weeping tile
Repairs are made to the weeping tile.
The foundation is sealed.
waterproofing membrane
The membrane is fastened to the foundation.
waterproofing membrane
Ready for back fill.

Interior systems

Block foundations usually have weeping holes drilled in the lowest blocks below the slab to prevent the build-up of hydrostatic pressure. Any water coming in through the weeping holes is controlled by a weeping tile system. The weeping tile either carries the water to a sump pump or directly to a storm drain.  This requires that the slab be broken up around the perimeter of the basement.

DIY solutions

Image from Used without permission.

The easiest DIY solution is to use a product such as  Xypex or Drylok to seal the foundation walls.  Be sure to prepare the surfaces according to the instructions.

I have used both of these products and highly recommend Xypex, which works through a crystallization process.  The surface has to be saturated prior to applying the product, and once the product is applied it must be kept damp for a period of a couple of days.  This allows for the formulation of crystal which grow into the nooks and crannies, becoming a permanent part of the structure.  The drawback is that the product has to be kept damp.  You could probably use a spray bottle filled with water to keep the mess down.  I didn’t need to worry about making a mess, so I used my garden hose with the nozzle set to a light mist, and as a result, I saved a lot of time (and repetitive stress on my trigger finger), though I ended up with quite a bit of water on the floor.

Drylok is not as messy and is applied like a thick paint making it more DIY-friendly.  It is more of a surface coating, but does contain Portland cement which bonds it to the wall surface.  It is also the more affordable option.

Slab moisture

Image from (used without permission)

Even if you don’t have moisture coming up through the slab, you should still use a moisture barrier and subfloor system.  Products such as DriCore (right) and ThermalDry feature a dimpled membrane that channels any condensation or seepage to your floor drain while raising your sub-floor off of the concrete.  DriCore comes with waferboard attached to the membrane.  The added benefit of these products is that the air space they create acts as insulation:  the floor is raised off of the cold concrete which helps keep your feet warm.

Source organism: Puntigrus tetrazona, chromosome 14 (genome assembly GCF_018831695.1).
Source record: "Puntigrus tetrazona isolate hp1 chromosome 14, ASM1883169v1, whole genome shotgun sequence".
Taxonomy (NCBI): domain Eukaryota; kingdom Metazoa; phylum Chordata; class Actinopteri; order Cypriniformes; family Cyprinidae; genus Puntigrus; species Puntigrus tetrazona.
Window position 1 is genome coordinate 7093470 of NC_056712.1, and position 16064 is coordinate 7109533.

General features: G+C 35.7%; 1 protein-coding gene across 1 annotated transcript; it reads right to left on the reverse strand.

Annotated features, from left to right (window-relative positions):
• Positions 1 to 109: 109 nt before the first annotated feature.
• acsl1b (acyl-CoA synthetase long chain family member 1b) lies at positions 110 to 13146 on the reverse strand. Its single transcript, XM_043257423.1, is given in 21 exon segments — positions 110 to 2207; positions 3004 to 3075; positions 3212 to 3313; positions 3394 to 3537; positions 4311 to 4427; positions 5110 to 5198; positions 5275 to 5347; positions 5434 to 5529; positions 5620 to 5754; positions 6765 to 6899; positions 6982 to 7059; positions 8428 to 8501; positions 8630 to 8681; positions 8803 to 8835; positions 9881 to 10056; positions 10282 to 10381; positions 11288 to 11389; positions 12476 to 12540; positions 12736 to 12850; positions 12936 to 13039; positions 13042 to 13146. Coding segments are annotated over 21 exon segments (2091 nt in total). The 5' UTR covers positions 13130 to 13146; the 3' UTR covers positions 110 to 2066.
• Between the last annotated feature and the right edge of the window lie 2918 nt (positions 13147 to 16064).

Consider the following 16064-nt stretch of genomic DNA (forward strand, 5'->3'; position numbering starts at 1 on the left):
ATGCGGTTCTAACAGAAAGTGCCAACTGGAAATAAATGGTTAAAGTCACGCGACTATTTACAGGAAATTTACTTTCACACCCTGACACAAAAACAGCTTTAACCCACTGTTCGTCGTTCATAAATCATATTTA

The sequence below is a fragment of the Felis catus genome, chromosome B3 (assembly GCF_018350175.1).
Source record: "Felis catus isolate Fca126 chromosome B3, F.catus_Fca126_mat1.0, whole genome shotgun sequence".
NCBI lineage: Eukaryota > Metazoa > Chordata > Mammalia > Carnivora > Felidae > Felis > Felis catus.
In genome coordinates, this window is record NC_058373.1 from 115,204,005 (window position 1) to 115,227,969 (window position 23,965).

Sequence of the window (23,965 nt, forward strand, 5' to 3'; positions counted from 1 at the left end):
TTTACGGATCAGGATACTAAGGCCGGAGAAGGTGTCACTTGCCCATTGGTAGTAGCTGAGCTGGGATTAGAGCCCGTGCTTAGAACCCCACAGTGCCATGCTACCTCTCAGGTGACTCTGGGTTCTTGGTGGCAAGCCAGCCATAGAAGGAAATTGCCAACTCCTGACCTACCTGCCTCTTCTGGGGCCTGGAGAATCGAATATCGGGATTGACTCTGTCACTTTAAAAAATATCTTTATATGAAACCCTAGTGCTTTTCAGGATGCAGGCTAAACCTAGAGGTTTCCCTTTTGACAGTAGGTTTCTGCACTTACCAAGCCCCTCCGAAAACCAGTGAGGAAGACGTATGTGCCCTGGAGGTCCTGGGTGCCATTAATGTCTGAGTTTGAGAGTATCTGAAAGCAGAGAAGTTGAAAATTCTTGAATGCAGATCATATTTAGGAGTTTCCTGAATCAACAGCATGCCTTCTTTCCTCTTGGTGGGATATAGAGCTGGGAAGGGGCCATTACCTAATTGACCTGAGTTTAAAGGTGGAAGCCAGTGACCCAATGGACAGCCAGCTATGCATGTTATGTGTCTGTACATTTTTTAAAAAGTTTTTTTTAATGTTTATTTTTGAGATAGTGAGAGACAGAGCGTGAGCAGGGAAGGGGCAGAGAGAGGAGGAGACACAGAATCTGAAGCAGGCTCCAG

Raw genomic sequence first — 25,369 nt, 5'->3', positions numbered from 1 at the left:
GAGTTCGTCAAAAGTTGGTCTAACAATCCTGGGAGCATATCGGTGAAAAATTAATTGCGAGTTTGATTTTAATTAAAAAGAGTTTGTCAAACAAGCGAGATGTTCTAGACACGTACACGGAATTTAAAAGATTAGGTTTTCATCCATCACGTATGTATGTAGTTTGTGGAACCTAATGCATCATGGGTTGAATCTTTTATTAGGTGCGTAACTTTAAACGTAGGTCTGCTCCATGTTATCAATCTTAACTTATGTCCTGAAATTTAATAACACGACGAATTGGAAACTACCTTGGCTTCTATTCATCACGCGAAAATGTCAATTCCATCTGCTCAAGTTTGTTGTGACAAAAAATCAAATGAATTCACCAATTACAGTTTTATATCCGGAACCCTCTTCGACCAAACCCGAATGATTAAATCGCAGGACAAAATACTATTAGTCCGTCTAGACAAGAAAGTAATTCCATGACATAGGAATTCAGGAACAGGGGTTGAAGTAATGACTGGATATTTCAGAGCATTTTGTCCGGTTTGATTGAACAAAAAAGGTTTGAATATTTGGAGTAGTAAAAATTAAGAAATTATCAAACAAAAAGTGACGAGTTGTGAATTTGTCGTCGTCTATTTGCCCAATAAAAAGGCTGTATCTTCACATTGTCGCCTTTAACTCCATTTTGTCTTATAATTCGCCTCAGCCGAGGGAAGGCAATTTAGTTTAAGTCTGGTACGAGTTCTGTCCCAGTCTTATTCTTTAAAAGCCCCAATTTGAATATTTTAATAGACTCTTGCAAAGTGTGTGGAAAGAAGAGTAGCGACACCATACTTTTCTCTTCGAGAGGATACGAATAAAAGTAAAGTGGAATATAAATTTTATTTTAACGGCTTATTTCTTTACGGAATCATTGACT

Condensation occurs when warm moist air comes in contact with a cooler surface, such as the foundation wall or slab floor. Think of the water droplets that form on a cold can of pop (or, better yet, a bottle of beer). A dehumidifier will help reduce the humidity in the air and proper insulation and vapor barrier will prevent that warm air from coming in contact with the wall. As well, you will want to insulate your cold water pipes. On a particularly humid day, we actually had wet lines across our basement floor directly under “sweating” pipes.

Other steps for a dry basement

Basement leaks and moisture problems can be minimized by taking a few simple steps to keep water away from the foundation.

  • Make sure your eaves troughs and gutters are in good order.
  • Ensure that downspouts direct water away from the house.
  • Landscaping should be sloped away from the house as well to prevent pooling around the foundation.

These simple steps can go a long way to solving some leaky foundations and could help you avoid spending money on more expensive solutions.

A search of the Internet turned up numerous waterproofing systems and products.  Which ones are right for you will depend on your budget and the extent of the moisture problems you have.  I have only briefly touched on the products and solutions of which I have some familiarity.

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The Basement Project